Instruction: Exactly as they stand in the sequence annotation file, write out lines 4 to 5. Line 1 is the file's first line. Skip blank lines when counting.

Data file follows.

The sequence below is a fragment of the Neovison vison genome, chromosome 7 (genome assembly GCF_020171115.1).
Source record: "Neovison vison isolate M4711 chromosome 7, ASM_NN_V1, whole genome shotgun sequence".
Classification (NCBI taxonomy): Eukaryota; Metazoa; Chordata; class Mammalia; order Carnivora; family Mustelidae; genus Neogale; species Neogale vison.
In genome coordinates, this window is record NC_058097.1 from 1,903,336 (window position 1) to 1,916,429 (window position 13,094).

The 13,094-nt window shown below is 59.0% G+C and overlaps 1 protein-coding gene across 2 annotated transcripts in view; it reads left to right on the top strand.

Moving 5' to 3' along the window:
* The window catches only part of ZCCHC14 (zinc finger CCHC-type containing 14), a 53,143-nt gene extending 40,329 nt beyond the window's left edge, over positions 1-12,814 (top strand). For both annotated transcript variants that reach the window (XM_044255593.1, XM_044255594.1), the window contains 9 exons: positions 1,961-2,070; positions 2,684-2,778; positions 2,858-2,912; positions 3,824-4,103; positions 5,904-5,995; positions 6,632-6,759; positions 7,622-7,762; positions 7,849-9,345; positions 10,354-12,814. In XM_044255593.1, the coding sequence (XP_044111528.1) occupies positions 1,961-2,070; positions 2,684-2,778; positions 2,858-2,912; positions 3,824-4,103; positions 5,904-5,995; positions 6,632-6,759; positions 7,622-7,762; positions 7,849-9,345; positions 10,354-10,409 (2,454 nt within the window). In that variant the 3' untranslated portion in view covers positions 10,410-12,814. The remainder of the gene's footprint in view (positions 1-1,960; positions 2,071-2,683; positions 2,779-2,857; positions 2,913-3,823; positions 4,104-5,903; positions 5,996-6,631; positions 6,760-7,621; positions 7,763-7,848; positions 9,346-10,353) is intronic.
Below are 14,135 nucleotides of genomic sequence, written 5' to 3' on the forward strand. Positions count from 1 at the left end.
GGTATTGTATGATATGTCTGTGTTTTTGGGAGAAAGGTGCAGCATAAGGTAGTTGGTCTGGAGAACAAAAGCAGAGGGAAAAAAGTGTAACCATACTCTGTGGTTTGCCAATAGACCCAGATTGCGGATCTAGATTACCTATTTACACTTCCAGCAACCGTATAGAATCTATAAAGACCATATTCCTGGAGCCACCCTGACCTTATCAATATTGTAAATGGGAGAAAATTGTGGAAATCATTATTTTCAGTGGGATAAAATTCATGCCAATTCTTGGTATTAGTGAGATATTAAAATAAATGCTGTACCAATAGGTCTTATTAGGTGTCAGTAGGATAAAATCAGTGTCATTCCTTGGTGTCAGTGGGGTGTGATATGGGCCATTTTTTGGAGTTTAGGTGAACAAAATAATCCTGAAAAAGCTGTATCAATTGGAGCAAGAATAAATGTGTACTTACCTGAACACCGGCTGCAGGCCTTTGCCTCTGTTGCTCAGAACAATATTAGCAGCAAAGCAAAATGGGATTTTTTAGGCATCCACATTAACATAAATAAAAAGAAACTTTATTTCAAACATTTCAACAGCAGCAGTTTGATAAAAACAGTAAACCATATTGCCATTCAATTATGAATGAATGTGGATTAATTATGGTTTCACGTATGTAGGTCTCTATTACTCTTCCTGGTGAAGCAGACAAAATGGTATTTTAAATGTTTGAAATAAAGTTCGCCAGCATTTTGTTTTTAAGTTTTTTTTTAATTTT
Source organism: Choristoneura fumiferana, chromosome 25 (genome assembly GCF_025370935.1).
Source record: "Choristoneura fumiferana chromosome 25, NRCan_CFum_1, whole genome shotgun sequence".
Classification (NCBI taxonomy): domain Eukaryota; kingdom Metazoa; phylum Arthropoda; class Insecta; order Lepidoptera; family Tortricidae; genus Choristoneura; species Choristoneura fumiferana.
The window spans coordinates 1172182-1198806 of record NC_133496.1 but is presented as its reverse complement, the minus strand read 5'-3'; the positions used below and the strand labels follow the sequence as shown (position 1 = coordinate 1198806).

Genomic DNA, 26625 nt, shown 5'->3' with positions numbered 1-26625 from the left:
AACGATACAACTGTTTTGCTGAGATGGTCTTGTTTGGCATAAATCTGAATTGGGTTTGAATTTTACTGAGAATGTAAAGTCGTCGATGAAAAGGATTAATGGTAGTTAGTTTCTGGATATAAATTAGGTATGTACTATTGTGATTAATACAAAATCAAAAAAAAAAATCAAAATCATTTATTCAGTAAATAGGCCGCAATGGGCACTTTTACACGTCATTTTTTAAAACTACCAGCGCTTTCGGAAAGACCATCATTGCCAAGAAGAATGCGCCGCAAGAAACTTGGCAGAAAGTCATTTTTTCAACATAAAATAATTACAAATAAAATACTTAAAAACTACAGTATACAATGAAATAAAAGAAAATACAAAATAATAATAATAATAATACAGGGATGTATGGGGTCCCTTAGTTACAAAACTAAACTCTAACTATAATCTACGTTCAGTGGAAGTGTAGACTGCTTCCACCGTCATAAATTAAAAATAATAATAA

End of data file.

In genome coordinates, this window is record NC_058097.1 from 1,903,336 (window position 1) to 1,916,429 (window position 13,094).

The 13,094-nt window shown below is 59.0% G+C and overlaps 1 protein-coding gene across 2 annotated transcripts in view; it reads left to right on the top strand.